Perhaps I'm just getting old, but it doesn't feel like eight years since Davis Guggenheim's climate-change documentary "An Inconvenient Truth" was very much in the mainstream conversation -- and, of course, an unstoppable force in the Oscar race.

Grossing $50 million worldwide (half of that within the US) and winning two Oscars (the only doc ever to win an award outside its own field) was a pretty remarkable feat for a film that effectively amounted to a PowerPoint presentation by Al Gore, but such was the burning urgency of its subject matter in 2006, when "global warming" had become a household phrase and measures against it were made a matter of public duty.

Certainly, Guggenheim's film did its share of awareness-raising, but producer Lawrence Bender (also known for his collaborations with Quentin Tarantino) believes their work is far from done -- if anything, he says, public consciousness of the environmental crisis has since backslid enough to necessitate a potential follow-up film.

Speaking to The Hollywood Reporter at a fundraiser for UCLA's Institute of the Environment and Sustainability, where he was honored with an award, Bender accused the fossil-fuel industry of encouraging public skepticism about global warming, and teasing the possibility of a sequel: "We have had conversations. We've met; we've discussed. If we are going to make a movie, we want it to have an impact."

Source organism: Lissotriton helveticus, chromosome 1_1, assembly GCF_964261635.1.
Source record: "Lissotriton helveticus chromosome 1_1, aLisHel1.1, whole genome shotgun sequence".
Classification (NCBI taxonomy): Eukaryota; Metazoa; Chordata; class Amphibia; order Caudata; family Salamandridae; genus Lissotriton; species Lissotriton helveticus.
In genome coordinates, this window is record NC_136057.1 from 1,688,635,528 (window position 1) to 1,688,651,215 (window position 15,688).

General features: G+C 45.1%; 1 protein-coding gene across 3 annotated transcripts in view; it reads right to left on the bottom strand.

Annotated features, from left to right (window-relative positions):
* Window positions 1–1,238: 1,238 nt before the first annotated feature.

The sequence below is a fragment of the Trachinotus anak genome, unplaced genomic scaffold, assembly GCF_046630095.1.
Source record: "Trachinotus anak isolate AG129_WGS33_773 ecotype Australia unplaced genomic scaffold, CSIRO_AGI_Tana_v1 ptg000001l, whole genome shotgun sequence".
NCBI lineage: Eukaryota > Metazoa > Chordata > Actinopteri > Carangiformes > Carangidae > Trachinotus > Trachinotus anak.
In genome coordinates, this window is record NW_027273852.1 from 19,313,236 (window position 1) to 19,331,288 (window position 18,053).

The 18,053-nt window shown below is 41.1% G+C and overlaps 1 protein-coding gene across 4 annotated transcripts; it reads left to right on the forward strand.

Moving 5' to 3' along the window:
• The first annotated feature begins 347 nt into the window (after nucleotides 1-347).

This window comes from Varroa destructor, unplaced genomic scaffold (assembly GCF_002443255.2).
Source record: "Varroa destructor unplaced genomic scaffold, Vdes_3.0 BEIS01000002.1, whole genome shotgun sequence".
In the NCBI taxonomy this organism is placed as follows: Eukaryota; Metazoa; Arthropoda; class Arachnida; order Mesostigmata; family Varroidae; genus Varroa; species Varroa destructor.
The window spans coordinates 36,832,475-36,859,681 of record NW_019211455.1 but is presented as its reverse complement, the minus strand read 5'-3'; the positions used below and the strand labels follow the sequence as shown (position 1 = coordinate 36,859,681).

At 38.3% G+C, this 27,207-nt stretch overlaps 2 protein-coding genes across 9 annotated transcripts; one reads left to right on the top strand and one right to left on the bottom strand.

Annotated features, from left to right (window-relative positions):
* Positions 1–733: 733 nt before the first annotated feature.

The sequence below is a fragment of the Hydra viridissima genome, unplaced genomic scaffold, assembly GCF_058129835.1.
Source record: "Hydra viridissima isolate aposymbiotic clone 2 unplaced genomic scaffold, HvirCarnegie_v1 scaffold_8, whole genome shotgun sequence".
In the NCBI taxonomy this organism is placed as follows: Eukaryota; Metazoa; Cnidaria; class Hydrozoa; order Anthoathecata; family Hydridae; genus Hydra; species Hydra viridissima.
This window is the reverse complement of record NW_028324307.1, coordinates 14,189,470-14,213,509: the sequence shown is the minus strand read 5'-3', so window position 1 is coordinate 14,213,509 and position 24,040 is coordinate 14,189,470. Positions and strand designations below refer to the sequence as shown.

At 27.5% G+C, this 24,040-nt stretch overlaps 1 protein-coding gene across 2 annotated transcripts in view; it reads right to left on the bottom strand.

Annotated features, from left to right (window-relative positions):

Obviously, that's far from a promise, and another producer, Scott Z. Burns, suggests any such project is very much in the conceptual stages: "[We] would only support doing a follow-up if we have a really, really amazing way of attacking the issue and reinvigorating it."

That would presumably entail something a bit different from an Al Gore slideshow, which is fine by me. What do you say? Is there a need for this topic to be addressed again? Should this team be the one to do so? Most importantly of all, should Melissa Etheridge compose another theme song, or can be baton be passed? These are the questions.